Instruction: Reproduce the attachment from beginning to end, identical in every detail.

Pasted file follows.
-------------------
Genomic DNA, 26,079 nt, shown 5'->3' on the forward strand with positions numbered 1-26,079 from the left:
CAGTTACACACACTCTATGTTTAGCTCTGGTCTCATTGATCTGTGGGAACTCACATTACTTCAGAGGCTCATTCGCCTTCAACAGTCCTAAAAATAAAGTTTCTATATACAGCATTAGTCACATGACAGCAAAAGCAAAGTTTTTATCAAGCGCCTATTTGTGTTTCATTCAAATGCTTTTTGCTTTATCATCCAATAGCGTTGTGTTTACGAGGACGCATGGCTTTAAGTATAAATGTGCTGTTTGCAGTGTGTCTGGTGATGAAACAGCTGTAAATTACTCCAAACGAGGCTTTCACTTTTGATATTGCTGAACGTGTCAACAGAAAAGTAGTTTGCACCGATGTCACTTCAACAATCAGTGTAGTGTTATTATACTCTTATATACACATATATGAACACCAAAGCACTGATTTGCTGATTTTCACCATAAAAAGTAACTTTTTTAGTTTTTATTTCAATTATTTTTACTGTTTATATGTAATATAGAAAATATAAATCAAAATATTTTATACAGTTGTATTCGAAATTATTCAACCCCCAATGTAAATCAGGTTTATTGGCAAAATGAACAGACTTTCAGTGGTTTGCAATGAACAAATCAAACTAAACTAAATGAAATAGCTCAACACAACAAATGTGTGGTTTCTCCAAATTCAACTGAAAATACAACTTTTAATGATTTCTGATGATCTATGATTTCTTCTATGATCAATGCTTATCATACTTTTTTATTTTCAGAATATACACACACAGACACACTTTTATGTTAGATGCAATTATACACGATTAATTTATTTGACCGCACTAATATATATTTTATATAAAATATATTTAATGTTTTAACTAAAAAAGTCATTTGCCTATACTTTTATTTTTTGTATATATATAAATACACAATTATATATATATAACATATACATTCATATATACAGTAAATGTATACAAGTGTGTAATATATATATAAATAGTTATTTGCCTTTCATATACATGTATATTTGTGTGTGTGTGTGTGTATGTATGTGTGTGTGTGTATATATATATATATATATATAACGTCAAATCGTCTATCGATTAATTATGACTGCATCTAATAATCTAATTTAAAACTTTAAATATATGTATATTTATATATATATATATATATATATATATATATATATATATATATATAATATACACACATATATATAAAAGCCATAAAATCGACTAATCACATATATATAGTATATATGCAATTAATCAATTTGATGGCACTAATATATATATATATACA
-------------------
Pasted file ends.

Genomic DNA, 26,079 nt, shown 5'->3' on the forward strand with positions numbered 1-26,079 from the left:
CAGTTACACACACTCTATGTTTAGCTCTGGTCTCATTGATCTGTGGGAACTCACATTACTTCAGAGGCTCATTCGCCTTCAACAGTCCTAAAAATAAAGTTTCTATATACAGCATTAGTCACATGACAGCAAAAGCAAAGTTTTTATCAAGCGCCTATTTGTGTTTCATTCAAATGCTTTTTGCTTTATCATCCAATAGCGTTGTGTTTACGAGGACGCATGGCTTTAAGTATAAATGTGCTGTTTGCAGTGTGTCTGGTGATGAAACAGCTGTAAATTACTCCAAACGAGGCTTTCACTTTTGATATTGCTGAACGTGTCAACAGAAAAGTAGTTTGCACCGATGTCACTTCAACAATCAGTGTAGTGTTATTATACTCTTATATACACATATATGAACACCAAAGCACTGATTTGCTGATTTTCACCATAAAAAGTAACTTTTTTAGTTTTTATTTCAATTATTTTTACTGTTTATATGTAATATAGAAAATATAAATCAAAATATTTTATACAGTTGTATTCGAAATTATTCAACCCCCAATGTAAATCAGGTTTATTGGCAAAATGAACAGACTTTCAGTGGTTTGCAATGAACAAATCAAACTAAACTAAATGAAATAGCTCAACACAACAAATGTGTGGTTTCTCCAAATTCAACTGAAAATACAACTTTTAATGATTTCTGATGATCTATGATTTCTTCTATGATCAATGCTTATCATACTTTTTTATTTTCAGAATATACACACACAGACACACTTTTATGTTAGATGCAATTATACACGATTAATTTATTTGACCGCACTAATATATATTTTATATAAAATATATTTAATGTTTTAACTAAAAAAGTCATTTGCCTATACTTTTATTTTTTGTATATATATAAATACACAATTATATATATATAACATATACATTCATATATACAGTAAATGTATACAAGTGTGTAATATATATATAAATAGTTATTTGCCTTTCATATACATGTATATTTGTGTGTGTGTGTGTGTATGTATGTGTGTGTGTGTATATATATATATATATATATAACGTCAAATCGTCTATCGATTAATTATGACTGCATCTAATAATCTAATTTAAAACTTTAAATATATGTATATTTATATATATATATATATATATATATATATATATATATATATATATAATATACACACATATATATAAAAGCCATAAAATCGACTAATCACATATATATAGTATATATGCAATTAATCAATTTGATGGCACTAATATATATATATATACA